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Showing results for tags 'treads'.
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Hello EB! I'd like to humbly show this remote control (PF) winter expedition vehicle (MOC). Featuring 4 independently driven tracks with a unique steering system. More explanation below and in my YouTube video. It has many issues that I'm not willing to spend more time to fix, but I've learned a lot from the process, which will help improve my future MOCs. If I was to start from scratch here's what I would change: Put motors closer to driven axles Split drivelines into either front/back or single motor per tread less complicated steering system Use a different type of suspension instead of pendular raise the height of the driven sprocket instead of extending driveline with gears reduce weight with panels vs lifttarms (I didn't have any at the time of building) Never use an Adder again, or if I really have to then use the old-style 24t differentials Work more on the cabin/exterior design A sizeable portion of the issues stemmed from the weight, which is something I didn't expect! I ordered some parts to allow me to finish the frame, and added design elements in the meantime. The design elements were pretty much the difference between being-able-to-carry-its-own-weight and not. The MOC is already disassembled, but I'll be happy to hear feedback and suggestions!
I am trying to design a tank using the lego digital designer but, despite a few days of trial and error, I could not figure out hot to use treads. Unfortunately it isn't just something I can leave out of the project, as it is a tank, so I have to learn how to attach them to a wheel. Is anyone capable of helping me?
Dear all, For the pneumatic contest, I've built a huge robot called ''Nemesis''(from the ancient greek goddess) and I would like to share it with you. Nemesis has 22 pneumatic functions operated by a double compressor. All pneumatic valves are operated only manually according to the competition. Has a weight of 8kg and consists of 8000 lego technic bricks. Total air cylinders : 26 large 11 mini The compressor uses 2 large pneumatic pumps operated by a PF XL motor. The maximum pressure that can be reached by this pneumatic system is 28 psi with fresh batteries. Due to more than 30 pneumatic ''T-air pieces''pressure cannot reach a higher level because there is a huge drag and the XL motor has no power to rotate more. The length of pneumatic tubes are between 0.5 and 1.5 meters long. Due to the large hoses, large air storage is needed because there is a lot of air loss in the system. The air of the whole system is stored inside 2 lego air tanks (although the system needed far more) : The compressor has an auto-pneumatic switch using a large cylinder, which turns the air engine off when the pressure reaches 24 psi. A manometer is used for showing the air pressure at any time. Functions : Nemesis has 2 arms. The bigger front arm has 15 pneumatic functions and the small back arm has 5 pneumatic functions. The small back arm has the following movements : a) small gripper b) elbow1 c) elbow2 d) shoulder e) shoulder rotation The huge front arm has the following movements : a) large gripper, operating 10 fingers independently having 2 mini cylinders each b) wrist, operating 2 functions (up-down and turning) c) elbow d) shoulder e) shoulder turning Besides, the robot has 2 more pneumatic functions : 1) Face movement 2) A third gripper which is mostly for fun (e.g. for scaring house cats) Here is the video of the project : Thanks for watching Good luck to everyone!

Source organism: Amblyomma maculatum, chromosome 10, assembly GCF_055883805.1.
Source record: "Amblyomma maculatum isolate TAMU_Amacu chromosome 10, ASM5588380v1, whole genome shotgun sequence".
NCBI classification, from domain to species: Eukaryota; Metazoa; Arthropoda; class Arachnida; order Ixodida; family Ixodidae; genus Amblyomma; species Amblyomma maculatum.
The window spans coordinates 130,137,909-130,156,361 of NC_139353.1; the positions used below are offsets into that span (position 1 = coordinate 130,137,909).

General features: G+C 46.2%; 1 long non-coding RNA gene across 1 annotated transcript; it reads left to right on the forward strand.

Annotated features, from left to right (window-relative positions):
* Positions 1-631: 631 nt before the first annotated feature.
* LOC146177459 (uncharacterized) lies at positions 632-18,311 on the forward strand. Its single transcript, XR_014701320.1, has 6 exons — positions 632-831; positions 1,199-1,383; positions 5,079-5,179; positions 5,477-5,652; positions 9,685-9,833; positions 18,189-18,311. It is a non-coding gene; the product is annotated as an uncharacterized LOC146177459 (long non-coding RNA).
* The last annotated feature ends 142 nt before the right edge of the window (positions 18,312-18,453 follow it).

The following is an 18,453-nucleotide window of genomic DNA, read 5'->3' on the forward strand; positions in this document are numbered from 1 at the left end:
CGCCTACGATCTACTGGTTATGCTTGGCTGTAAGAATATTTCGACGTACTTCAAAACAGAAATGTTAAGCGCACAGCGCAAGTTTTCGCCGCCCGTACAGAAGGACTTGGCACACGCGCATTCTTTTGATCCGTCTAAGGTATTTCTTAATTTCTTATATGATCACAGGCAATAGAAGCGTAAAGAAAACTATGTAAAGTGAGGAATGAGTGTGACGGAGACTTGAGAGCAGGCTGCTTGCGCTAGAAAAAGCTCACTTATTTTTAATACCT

Today, I would like to present my MLC-3 Mobile Laser Cannon from the 80's Kenner Mini-Rigs line. The MLC-3 Mobile Laser Cannon was a self-propelled gun used as a light artillery weapon by the Rebel Alliance. The MLC-3 was armed with twin blaster cannons and moved on a compact tracked chassis. The use of wheeled bogies rather than repulsorlift units suggests that, like many Rebel units, this was a relatively low-tech vehicle, and it seems that the cockpit hatch was opened manually rather than hydraulically. While the MLC-3 was designed to operate with a single pilot, they could be programmed to run autonomously, firing at preset targets. If you read the description and look at the picture, you will see a little difference. Namely, 2 figures, instead of a single pilot. I didn't like the look of the model when I made it smaller with one pilot. I couldn't get the "scale" and angles right, to me, it looked off. There are some big differences between a Kenner Star Wars figure and a Lego Mini-Fig, in both size and proportions. On the Kenner model, the pilots' head stuck out of the dome on the top of the model while his legs went all the way to the front of the vehicle. So, after playing with the design a lot, I scraped the idea of a lone pilot and decided on a pilot and gunner. All in all, I'm happy with the way this model turned out. Maybe a little chunky! And yes, I did "cheat" a little, I ended up using the tracks from my SRV-1, http://www.eurobrick...howtopic=100747. Working with these is a pain! This model has 296 pieces, of which 70 are tread pieces, the .lxf file is in my Brickshelf folder. Tomorrow, the flying AT-ST head, INT-4! Thanks for looking, Jamie